Sharon Van Etten has a way of making the romantic feel doomsy, the everyday feel precious. Throughout her discography, consisting of four—soon to be five—sublime studio albums, the singer/songwriter has consistently merged the dark and the dazzling, proving herself to be one of the best lyricists of the 2010s. Her story begins in 2005 in New York City, where she worked at Astor Wines and then as a publicist at Ba Da Bing, the label that would eventually release her second album, epic, in 2010. She pivoted to Jagjaguwar for her next album, Tramp, and has remained at the label since. But in the years since 2014, when that fourth record, Are We There arrived, something happened. Actually, a lot of things happened: Van Etten started a romantic relationship with her once-drummer and now-partner Zeke Hutchins, went back to school at Brooklyn College, secured a recurring role on the Netflix show The OA and had a baby—in that order. Next week, on Jan. 18, she’ll deliver album number six, Remind Me Tomorrow, one of our most anticipated albums of 2019.
The three singles we’ve heard ahead of the new album—”Comeback Kid,” “Jupiter” and “Seventeen”—are intense and grandiose in a way we haven’t seen before from Van Etten. She’s working with a new toolbox, using more synth and beats and production. It’s an exciting display of rock ’n’ roll and a noticeable break from her folk-leaning beginnings, but we can’t forget about the rest of Van Etten’s catalogue, even the quietest parts. Here’s a look back at some of our favorite songs she’s written over the last decade.
Sharon Van Etten’s first recordings are among her most delicate. “Consolation Prize,” the second song on her debut Because I Was In Love is a spare and beautiful venture in plucking. The narrator of this tune doesn’t want to be someone’s last choice, or even their second. “The moral of the story / is don’t walk away again,” Van Etten warns. “No, I’ll never be your consolation prize.”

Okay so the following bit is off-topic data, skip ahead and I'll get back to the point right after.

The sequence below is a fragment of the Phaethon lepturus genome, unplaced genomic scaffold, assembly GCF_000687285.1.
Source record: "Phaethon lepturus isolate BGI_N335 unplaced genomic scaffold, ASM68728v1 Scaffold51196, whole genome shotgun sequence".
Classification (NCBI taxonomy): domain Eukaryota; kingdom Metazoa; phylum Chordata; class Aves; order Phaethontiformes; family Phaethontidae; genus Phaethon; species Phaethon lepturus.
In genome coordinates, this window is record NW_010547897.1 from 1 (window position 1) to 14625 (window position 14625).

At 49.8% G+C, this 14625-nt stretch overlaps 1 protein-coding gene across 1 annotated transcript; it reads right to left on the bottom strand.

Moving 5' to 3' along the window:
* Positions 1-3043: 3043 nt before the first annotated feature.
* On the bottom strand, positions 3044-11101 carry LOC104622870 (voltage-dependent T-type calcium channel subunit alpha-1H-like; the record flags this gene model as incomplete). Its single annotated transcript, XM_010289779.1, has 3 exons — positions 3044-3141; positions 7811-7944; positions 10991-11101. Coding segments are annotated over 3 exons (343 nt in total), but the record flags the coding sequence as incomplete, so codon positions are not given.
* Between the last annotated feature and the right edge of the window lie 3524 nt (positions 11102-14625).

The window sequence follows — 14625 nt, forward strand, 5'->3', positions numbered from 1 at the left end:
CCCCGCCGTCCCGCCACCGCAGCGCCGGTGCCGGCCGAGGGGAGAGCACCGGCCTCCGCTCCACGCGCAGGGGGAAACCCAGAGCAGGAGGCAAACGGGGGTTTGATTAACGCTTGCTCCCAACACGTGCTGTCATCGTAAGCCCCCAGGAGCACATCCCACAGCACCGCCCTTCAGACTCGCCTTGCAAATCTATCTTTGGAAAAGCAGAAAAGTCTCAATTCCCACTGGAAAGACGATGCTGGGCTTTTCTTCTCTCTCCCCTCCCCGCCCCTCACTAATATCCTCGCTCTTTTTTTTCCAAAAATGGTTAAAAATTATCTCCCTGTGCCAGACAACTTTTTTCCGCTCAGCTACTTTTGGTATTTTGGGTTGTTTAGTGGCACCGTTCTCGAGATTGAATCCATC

Sharon Van Etten is a master slow-burner, and “Love More,” the album kicker from epic, is a particularly beautiful shedding of the wax. Her retelling of an emotionally abusive relationship, and a way of coping with the aftermath of it, is sad but cathartic.
The intensity of “Seventeen” matches that of the two previously released singles from Remind Me Tomorrow, “Comeback Kid” and “Jupiter 4.” We’ve always counted on Van Etten to bring excellent lyrics and brooding melodies to the table, but we’ve never heard her like this—emboldened and chasing a darker, more driving strand of rock ‘n’ roll. “Seventeen” is almost Springsteen-esque in its grandiosity and nostalgia, though it’s more charged. The track’s companion video is, as Van Etten put it in a tweet, a “love letter” to New York City. In the clip, Van Etten chases a perfectly cast “shadow” of her former self (seriously—it’s eerie how similar these two look) around NYC, reckoning with her past and remembering when “she used to be 17.” The video is sentimental, but Van Etten is skeptical of youth’s glow, too: “I used to feel free, or was it just a dream?” she sings.
On this track from 2010’s epic, Van Etten is all of a sudden an emboldened troubadour, chasing the sounds of an adventure. She starts the song unsure: “I was somewhat afraid / I was something.” But, after a too-short couple of minutes of bouncing drum and choral backing vocals, she’s awake and self-assured: “When I woke up I was already me / And I am not afraid / I am something.”